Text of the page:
Is "bewinged" acceptable to current English?

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Trevor Zhu

New Member
Chinese
I saw "bewinged" sometimes at somewhere, but seems Office Word doesn't recognize this one, do you think this could be added as a new word or totally not acceptable?
Thanks guys
 
  • SwissPete

    Senior Member
    Français (CH), AE (California)
    Can you be more specific as to where you saw that word?

    "sometimes at somewhere" is rather vague and does not comply with the WR requirements for source and context.
     

    Cagey

    post mod (English Only / Latin)
    English - US
    Please give us the sentence in which you saw this word, or in which you would like to use it.

    (You can create any number of adjectives by adding the prefix "be" to a participle. Whether it suits your context, or means what you want it to mean, is another question. We can't comment on that without seeing the context.)
     

    Trevor Zhu

    New Member
    Chinese
    the feathered or bewinged boys commence their adventure in new scenes, this is the sentence I wrote. I saw the word in Edgar Allan Poe's poet:
    An angel throng, bewinged, bedight In veils, and drowned in tears, Sit in a theatre, to see A play of hopes and fears, While the orchestra breathes fitfully The music of the spheres.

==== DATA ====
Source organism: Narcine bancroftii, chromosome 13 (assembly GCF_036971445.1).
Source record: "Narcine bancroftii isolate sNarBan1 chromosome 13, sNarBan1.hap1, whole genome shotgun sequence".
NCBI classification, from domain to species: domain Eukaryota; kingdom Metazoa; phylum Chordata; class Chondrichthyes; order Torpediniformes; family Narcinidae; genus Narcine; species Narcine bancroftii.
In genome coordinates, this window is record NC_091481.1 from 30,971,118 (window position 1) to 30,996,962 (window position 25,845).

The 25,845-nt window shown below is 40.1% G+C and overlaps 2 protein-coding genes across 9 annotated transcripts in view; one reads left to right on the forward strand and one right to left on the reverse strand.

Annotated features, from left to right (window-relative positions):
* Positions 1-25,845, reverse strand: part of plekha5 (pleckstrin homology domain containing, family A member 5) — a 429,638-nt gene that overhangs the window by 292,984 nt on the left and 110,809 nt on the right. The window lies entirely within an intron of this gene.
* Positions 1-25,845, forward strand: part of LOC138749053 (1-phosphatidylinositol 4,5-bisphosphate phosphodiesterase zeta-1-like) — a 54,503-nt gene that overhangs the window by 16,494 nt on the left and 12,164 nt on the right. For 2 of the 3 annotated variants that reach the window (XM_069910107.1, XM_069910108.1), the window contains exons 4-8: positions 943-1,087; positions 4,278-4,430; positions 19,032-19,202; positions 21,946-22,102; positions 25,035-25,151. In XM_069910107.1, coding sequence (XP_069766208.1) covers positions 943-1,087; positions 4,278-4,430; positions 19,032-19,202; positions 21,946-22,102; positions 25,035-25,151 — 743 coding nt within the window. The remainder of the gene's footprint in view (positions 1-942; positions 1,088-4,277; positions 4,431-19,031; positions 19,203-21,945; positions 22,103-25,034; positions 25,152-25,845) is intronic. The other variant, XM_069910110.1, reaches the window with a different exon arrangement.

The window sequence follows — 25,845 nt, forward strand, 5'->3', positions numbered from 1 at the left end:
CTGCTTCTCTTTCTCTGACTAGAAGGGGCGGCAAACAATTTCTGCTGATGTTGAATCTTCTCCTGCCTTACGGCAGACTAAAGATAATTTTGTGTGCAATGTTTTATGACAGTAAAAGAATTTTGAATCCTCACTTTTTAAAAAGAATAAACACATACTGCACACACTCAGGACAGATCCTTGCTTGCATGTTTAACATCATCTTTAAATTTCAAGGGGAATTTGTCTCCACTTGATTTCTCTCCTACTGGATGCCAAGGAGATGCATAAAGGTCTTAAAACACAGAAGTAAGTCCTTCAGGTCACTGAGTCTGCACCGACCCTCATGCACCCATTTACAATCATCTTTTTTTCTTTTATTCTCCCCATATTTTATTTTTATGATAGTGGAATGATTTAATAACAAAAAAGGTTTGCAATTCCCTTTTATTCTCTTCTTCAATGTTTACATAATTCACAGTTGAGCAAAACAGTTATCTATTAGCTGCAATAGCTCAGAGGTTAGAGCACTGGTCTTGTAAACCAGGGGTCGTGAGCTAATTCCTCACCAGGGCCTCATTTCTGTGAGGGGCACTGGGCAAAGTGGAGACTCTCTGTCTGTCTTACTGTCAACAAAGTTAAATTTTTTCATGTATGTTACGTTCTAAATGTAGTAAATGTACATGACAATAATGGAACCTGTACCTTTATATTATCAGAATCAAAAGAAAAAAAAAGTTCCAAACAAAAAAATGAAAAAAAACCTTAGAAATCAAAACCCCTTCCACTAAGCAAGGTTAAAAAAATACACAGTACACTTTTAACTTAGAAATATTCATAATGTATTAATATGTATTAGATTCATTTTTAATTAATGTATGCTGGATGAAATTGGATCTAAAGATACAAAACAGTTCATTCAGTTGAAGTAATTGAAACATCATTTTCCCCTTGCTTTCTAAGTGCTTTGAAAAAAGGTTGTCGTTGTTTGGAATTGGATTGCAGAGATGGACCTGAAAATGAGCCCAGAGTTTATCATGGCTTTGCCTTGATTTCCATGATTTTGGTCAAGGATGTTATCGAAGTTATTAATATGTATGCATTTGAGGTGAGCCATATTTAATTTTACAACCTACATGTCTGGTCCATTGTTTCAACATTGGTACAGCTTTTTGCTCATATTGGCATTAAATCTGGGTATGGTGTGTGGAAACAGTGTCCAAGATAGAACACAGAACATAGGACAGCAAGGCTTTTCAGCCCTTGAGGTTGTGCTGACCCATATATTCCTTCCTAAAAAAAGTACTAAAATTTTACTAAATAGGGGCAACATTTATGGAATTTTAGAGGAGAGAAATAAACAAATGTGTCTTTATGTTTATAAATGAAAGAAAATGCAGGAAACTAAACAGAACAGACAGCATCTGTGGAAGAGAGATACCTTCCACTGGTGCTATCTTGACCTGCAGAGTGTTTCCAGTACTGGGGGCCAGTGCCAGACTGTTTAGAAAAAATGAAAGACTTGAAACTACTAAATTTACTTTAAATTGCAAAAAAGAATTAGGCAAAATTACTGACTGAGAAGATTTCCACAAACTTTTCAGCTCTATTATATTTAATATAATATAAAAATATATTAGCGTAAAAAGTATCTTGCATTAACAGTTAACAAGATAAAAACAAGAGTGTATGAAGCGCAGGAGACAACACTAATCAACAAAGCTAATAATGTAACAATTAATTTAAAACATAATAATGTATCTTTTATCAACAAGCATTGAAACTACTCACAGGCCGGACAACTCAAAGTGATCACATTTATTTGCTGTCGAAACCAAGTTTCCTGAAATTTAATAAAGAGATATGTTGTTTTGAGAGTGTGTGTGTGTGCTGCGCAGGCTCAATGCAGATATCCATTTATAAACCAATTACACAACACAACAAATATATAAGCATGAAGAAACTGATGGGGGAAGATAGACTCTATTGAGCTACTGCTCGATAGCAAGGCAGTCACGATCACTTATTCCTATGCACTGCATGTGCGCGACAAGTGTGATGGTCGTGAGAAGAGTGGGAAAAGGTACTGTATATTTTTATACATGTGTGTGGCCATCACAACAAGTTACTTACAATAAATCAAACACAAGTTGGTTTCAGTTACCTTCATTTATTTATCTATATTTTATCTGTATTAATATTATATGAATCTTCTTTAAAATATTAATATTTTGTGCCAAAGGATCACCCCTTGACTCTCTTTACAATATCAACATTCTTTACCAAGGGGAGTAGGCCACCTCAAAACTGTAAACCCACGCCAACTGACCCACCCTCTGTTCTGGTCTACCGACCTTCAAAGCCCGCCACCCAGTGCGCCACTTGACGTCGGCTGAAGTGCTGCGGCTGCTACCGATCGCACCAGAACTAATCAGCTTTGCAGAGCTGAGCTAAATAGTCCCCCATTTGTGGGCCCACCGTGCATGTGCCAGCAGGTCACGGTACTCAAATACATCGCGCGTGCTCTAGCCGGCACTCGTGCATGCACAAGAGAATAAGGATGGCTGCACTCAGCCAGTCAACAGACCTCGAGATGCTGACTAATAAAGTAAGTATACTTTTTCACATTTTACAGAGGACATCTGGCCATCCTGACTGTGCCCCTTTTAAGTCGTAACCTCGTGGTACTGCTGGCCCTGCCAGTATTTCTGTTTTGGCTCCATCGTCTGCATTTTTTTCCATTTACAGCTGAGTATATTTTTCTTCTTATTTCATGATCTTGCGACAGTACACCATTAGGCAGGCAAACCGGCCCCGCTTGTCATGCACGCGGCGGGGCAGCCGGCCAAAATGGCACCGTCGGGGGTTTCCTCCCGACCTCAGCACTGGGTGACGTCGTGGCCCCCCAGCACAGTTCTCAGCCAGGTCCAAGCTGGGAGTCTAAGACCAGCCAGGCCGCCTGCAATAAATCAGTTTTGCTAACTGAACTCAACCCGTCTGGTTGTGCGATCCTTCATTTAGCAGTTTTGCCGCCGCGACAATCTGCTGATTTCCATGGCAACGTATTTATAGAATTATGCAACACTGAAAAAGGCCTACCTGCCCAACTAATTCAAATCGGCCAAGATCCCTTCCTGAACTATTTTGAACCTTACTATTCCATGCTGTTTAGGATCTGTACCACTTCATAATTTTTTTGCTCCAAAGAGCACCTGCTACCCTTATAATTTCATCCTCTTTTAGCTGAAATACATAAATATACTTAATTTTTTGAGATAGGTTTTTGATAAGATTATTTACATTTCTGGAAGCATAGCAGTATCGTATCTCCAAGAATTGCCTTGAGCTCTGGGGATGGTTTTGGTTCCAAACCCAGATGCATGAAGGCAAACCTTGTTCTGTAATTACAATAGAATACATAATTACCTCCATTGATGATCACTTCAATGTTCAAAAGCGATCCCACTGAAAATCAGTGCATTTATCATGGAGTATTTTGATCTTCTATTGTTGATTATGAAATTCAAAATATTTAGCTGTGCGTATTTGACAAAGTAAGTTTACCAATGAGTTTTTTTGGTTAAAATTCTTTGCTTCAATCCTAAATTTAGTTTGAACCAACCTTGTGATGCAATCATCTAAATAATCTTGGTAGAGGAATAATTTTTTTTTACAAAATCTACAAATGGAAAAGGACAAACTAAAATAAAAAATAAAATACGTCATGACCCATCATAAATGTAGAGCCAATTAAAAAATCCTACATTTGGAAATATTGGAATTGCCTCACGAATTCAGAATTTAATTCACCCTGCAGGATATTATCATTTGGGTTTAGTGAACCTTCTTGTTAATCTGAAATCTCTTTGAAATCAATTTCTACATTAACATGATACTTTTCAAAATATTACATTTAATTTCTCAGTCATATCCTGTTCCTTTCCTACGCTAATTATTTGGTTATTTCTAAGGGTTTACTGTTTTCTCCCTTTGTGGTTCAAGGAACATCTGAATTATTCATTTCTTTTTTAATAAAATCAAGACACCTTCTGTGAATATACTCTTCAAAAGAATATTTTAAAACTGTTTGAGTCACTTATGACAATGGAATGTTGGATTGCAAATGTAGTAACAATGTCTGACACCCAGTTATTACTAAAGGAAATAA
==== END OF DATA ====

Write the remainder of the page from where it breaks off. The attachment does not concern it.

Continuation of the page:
But only here, therefore I'm not sure whether I can use this word.
     

    owlman5

    Senior Member
    English-US
    Hello, Trevor.

    "Bewinged" is poetic and very old-fashioned. It would be a poor choice in your sentence. "Winged" is fine in today's English.
     

    Cagey

    post mod (English Only / Latin)
    English - US
    It's a nice imaginative sentence. Add a capital letter to the beginning, and period at the end, and it's fine. ;)
    .
    The feathered or bewinged boys commence their adventure in new scenes.
    .
    You wouldn't use 'bewinged' in ordinary speech, but I suspect you know that already. :)
     
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